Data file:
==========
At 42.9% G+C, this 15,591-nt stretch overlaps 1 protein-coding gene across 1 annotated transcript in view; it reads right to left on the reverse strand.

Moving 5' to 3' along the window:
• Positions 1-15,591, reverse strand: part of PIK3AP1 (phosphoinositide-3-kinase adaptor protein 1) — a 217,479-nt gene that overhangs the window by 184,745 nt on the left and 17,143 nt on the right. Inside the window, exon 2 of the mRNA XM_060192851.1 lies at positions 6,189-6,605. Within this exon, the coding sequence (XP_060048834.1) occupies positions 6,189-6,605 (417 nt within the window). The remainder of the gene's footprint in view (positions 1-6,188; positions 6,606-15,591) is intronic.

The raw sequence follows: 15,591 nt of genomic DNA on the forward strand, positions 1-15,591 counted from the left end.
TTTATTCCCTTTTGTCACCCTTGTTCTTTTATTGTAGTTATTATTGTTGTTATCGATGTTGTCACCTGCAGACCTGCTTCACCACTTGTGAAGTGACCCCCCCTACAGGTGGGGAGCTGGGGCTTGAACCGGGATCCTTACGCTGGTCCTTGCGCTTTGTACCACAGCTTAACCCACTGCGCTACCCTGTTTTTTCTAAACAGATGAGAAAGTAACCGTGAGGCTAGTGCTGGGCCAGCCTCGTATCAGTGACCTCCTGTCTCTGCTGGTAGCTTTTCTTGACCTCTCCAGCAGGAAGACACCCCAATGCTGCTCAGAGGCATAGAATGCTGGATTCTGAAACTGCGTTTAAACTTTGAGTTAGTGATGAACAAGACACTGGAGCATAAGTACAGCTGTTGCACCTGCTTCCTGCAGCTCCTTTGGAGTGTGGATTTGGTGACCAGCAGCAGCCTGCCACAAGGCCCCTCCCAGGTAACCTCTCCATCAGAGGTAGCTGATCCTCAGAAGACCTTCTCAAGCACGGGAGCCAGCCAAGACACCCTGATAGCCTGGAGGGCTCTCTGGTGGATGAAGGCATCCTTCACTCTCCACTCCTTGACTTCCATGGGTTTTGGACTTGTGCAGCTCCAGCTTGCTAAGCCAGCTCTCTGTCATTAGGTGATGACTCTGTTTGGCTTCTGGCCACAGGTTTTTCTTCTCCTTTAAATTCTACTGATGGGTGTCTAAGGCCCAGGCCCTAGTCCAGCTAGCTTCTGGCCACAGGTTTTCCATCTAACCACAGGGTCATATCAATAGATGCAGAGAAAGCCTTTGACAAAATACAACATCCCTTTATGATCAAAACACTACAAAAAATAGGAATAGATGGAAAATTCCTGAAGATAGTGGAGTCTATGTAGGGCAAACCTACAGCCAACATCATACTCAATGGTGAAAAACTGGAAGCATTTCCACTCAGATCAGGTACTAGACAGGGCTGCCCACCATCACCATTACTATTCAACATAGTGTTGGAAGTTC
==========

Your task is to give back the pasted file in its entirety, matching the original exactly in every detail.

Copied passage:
At 42.9% G+C, this 15,591-nt stretch overlaps 1 protein-coding gene across 1 annotated transcript in view; it reads right to left on the reverse strand.

Moving 5' to 3' along the window:
• Positions 1-15,591, reverse strand: part of PIK3AP1 (phosphoinositide-3-kinase adaptor protein 1) — a 217,479-nt gene that overhangs the window by 184,745 nt on the left and 17,143 nt on the right. Inside the window, exon 2 of the mRNA XM_060192851.1 lies at positions 6,189-6,605. Within this exon, the coding sequence (XP_060048834.1) occupies positions 6,189-6,605 (417 nt within the window). The remainder of the gene's footprint in view (positions 1-6,188; positions 6,606-15,591) is intronic.

The raw sequence follows: 15,591 nt of genomic DNA on the forward strand, positions 1-15,591 counted from the left end.
TTTATTCCCTTTTGTCACCCTTGTTCTTTTATTGTAGTTATTATTGTTGTTATCGATGTTGTCACCTGCAGACCTGCTTCACCACTTGTGAAGTGACCCCCCCTACAGGTGGGGAGCTGGGGCTTGAACCGGGATCCTTACGCTGGTCCTTGCGCTTTGTACCACAGCTTAACCCACTGCGCTACCCTGTTTTTTCTAAACAGATGAGAAAGTAACCGTGAGGCTAGTGCTGGGCCAGCCTCGTATCAGTGACCTCCTGTCTCTGCTGGTAGCTTTTCTTGACCTCTCCAGCAGGAAGACACCCCAATGCTGCTCAGAGGCATAGAATGCTGGATTCTGAAACTGCGTTTAAACTTTGAGTTAGTGATGAACAAGACACTGGAGCATAAGTACAGCTGTTGCACCTGCTTCCTGCAGCTCCTTTGGAGTGTGGATTTGGTGACCAGCAGCAGCCTGCCACAAGGCCCCTCCCAGGTAACCTCTCCATCAGAGGTAGCTGATCCTCAGAAGACCTTCTCAAGCACGGGAGCCAGCCAAGACACCCTGATAGCCTGGAGGGCTCTCTGGTGGATGAAGGCATCCTTCACTCTCCACTCCTTGACTTCCATGGGTTTTGGACTTGTGCAGCTCCAGCTTGCTAAGCCAGCTCTCTGTCATTAGGTGATGACTCTGTTTGGCTTCTGGCCACAGGTTTTTCTTCTCCTTTAAATTCTACTGATGGGTGTCTAAGGCCCAGGCCCTAGTCCAGCTAGCTTCTGGCCACAGGTTTTCCATCTAACCACAGGGTCATATCAATAGATGCAGAGAAAGCCTTTGACAAAATACAACATCCCTTTATGATCAAAACACTACAAAAAATAGGAATAGATGGAAAATTCCTGAAGATAGTGGAGTCTATGTAGGGCAAACCTACAGCCAACATCATACTCAATGGTGAAAAACTGGAAGCATTTCCACTCAGATCAGGTACTAGACAGGGCTGCCCACCATCACCATTACTATTCAACATAGTGTTGGAAGTTC